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Credit card considerations

In Australia, there are more than 16.5 million credit cards, creating a national debt accruing interest of more than $32 billion!1 Pretty amazing figures, aren’t they?

It’s easy to see why so many of us are lured in by the fantastic plastic – they’re so convenient, allowing you to make purchases online and when you don’t have cash, plus the ability to earn rewards. There is a downside though, with interest and annual fees needing to be paid, and the potential to get yourself into debt if you don’t manage your payments.

To help you work out if a credit card is right for you, and to learn more about how they work, take a look at the below list of things to consider.

Let’s start with a definition

Essentially, a credit card is a loan from your bank or other finance provider that allows you to make purchases. You then need to repay the amount you spend on the credit card, along with any interest incurred, within a specified timeframe.

The application process

Applying for a credit card generally involves your bank taking into consideration things like your employment type and history, your credit report and credit history, and your ability to service the credit card based on your overall financial position. From that point, the bank will have a clear idea on whether your application is successful or not.

Credit limits

With most credit cards, you’re able to nominate your preferred credit limit, or the maximum credit limit available to you based on the information you provide in your application. While it can be tempting to nominate a high credit limit, this can easily lead to over-spending, so be careful. You can usually increase your limit in the future if you find you need it.

How interest works

Depending on the card you get, interest rates can range from 8% up to 26%, with the average around 17%. This is essentially the fee you pay to the bank on top of purchases for the privilege of borrowing their money. With most cards you are charged interest on all outstanding transactions if you don’t pay your full balance each month. Some cards come with interest-free periods, which offer a number of days (often 55) where you don’t have to pay interest on your purchases.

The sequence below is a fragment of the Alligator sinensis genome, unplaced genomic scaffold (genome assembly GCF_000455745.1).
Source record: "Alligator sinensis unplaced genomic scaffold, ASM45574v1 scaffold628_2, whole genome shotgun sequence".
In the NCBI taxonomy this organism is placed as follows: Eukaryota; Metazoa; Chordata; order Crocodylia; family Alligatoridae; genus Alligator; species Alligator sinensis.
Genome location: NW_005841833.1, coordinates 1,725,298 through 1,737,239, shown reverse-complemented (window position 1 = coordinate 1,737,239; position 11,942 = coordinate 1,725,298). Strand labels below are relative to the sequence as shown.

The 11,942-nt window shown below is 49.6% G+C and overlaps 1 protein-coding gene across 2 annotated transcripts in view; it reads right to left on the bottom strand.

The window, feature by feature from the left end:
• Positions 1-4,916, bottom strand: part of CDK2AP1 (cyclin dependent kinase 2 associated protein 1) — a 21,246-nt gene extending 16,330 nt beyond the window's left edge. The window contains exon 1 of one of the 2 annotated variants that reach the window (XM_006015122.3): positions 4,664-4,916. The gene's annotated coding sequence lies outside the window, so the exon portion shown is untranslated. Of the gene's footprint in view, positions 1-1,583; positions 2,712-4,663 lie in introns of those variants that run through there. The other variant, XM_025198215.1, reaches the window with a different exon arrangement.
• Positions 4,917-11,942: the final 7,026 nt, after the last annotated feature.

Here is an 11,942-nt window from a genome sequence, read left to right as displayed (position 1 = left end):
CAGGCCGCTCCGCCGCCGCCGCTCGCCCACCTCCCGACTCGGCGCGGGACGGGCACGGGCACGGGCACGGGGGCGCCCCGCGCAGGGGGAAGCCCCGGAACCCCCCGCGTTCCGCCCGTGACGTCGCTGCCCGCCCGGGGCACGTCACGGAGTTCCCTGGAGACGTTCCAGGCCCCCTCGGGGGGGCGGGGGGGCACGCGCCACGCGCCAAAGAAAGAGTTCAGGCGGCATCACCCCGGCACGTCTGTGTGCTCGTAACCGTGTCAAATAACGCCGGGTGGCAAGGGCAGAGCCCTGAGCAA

You will usually receive a monthly statement outlining the credit card’s closing balance. You can then choose to repay either the full outstanding amount or the minimum monthly payment shown on your statement by the due date. If you don’t pay off your full outstanding balance, you will incur interest charges.

Rewards programs

Credit cards with a rewards program give you points for every dollar you spend on your card, which you can then redeem for certain goods or airline flights. These types of cards tend to have higher interest rates and fees, and can sometimes end up costing you more than the reward is worth. To learn more about rewards programs, take a look at the MoneySmart website.

Alternative options

If your credit card application is rejected or you’d prefer to use an alternative payment method, there are other options available. Of course there’s always good old cash, which means you’re spending your own money, but it just doesn’t offer the convenience of a card. Perhaps the ideal solution is a debit card, which provides the ease of being able to tap and go or purchase online, and still not have to borrow from the bank.

In the end, it really does come down to your personal situation and preferences. With the above information in mind, you’ll be in a much better position to work out whether a credit card is right for you.

1. Source: https://www.finder.com.au/credit-cards/credit-card-statistics